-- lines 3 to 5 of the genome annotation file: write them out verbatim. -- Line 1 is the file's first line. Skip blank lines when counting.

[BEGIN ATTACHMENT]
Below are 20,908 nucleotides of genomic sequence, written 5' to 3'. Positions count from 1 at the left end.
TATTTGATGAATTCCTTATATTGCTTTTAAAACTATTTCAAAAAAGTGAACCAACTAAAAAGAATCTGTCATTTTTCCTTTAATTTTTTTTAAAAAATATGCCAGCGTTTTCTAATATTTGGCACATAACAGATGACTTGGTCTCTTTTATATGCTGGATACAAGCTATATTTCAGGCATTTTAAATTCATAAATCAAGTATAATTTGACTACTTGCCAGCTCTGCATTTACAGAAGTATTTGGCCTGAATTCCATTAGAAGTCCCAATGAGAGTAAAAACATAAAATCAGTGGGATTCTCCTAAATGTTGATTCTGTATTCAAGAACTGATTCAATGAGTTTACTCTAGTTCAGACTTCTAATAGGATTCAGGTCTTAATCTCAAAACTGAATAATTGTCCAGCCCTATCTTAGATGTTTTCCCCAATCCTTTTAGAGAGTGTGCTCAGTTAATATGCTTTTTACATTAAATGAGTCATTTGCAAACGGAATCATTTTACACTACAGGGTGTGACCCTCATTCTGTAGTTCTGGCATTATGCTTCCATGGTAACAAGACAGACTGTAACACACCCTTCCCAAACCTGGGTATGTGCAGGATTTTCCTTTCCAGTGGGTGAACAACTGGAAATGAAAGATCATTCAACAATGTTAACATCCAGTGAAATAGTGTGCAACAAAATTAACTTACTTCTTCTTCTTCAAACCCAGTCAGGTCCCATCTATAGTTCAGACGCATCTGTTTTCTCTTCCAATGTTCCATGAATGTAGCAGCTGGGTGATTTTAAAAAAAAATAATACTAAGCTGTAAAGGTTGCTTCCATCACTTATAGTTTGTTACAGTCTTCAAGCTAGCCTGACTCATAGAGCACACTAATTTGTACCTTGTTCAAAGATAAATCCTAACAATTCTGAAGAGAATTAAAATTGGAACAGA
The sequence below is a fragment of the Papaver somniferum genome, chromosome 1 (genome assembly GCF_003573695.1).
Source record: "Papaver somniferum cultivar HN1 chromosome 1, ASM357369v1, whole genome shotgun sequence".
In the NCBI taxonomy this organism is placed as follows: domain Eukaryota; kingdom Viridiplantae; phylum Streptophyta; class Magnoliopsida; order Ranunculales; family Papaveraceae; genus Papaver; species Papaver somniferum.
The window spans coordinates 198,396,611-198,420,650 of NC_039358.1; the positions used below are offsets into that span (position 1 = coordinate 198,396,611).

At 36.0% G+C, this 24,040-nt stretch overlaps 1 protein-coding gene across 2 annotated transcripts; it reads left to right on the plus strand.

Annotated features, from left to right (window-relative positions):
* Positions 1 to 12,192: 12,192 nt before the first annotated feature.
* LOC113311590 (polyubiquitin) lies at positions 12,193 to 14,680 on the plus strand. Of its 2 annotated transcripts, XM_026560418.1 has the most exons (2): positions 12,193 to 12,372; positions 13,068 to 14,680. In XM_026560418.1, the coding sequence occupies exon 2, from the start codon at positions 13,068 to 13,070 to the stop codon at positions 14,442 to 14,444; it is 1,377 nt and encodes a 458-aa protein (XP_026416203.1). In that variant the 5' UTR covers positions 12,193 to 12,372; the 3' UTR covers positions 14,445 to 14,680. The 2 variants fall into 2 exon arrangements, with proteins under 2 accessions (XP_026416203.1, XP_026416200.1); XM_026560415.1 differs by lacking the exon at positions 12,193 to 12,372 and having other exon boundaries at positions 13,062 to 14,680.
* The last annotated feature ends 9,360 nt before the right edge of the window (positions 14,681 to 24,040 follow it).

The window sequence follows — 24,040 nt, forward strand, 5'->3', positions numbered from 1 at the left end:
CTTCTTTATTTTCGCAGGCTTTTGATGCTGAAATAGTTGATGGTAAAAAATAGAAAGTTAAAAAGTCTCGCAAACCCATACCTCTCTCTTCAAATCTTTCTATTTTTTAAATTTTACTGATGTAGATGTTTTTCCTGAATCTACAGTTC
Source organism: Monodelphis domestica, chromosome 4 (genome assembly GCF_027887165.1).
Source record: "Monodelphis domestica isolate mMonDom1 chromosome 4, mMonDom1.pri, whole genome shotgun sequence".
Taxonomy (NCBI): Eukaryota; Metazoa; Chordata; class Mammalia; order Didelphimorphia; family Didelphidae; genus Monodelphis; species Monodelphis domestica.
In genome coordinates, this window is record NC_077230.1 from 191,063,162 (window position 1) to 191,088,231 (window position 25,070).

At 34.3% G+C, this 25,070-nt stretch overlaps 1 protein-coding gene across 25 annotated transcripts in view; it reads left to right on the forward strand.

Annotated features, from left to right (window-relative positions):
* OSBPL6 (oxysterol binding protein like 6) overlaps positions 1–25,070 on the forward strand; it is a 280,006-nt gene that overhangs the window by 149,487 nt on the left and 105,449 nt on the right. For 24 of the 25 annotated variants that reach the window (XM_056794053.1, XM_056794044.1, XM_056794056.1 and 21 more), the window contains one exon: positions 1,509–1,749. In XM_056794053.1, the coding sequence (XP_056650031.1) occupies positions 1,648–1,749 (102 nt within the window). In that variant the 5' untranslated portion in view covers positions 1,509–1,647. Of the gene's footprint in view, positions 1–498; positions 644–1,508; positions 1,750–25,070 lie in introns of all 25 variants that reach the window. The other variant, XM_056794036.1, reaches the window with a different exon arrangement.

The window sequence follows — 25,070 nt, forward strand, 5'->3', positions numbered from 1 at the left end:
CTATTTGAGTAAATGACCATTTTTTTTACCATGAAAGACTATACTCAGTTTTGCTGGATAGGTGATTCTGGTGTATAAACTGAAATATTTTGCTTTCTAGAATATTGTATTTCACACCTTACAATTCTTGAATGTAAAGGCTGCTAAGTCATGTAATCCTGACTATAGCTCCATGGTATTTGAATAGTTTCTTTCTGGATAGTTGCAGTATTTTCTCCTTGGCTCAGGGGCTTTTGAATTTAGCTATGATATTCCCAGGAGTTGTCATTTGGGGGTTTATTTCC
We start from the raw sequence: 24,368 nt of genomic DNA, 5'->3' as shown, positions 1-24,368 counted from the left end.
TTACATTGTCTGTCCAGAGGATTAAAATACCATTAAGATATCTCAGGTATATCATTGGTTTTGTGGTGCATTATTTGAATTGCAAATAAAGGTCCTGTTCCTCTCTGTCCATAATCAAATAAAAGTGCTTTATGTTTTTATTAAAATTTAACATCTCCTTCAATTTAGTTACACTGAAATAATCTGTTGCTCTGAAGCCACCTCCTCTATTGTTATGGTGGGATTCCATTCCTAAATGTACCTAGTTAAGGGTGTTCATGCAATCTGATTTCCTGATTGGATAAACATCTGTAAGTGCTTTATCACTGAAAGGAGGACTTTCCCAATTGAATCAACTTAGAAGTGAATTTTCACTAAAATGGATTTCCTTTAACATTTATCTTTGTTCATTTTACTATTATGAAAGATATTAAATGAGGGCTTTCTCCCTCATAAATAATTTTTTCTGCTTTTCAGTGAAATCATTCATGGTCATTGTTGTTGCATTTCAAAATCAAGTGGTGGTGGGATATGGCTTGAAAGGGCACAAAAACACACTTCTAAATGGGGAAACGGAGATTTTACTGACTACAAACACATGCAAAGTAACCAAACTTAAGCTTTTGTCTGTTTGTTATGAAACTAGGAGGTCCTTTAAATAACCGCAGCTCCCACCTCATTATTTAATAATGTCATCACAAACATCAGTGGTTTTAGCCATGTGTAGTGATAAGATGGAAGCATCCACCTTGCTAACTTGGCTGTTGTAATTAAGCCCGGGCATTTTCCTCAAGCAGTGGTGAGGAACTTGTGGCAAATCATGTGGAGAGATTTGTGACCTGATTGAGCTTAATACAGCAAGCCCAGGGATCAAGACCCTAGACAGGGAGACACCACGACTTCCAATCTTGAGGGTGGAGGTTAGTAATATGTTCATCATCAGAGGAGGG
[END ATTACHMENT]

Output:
The sequence below is a fragment of the Papaver somniferum genome, chromosome 1 (genome assembly GCF_003573695.1).
Source record: "Papaver somniferum cultivar HN1 chromosome 1, ASM357369v1, whole genome shotgun sequence".
In the NCBI taxonomy this organism is placed as follows: domain Eukaryota; kingdom Viridiplantae; phylum Streptophyta; class Magnoliopsida; order Ranunculales; family Papaveraceae; genus Papaver; species Papaver somniferum.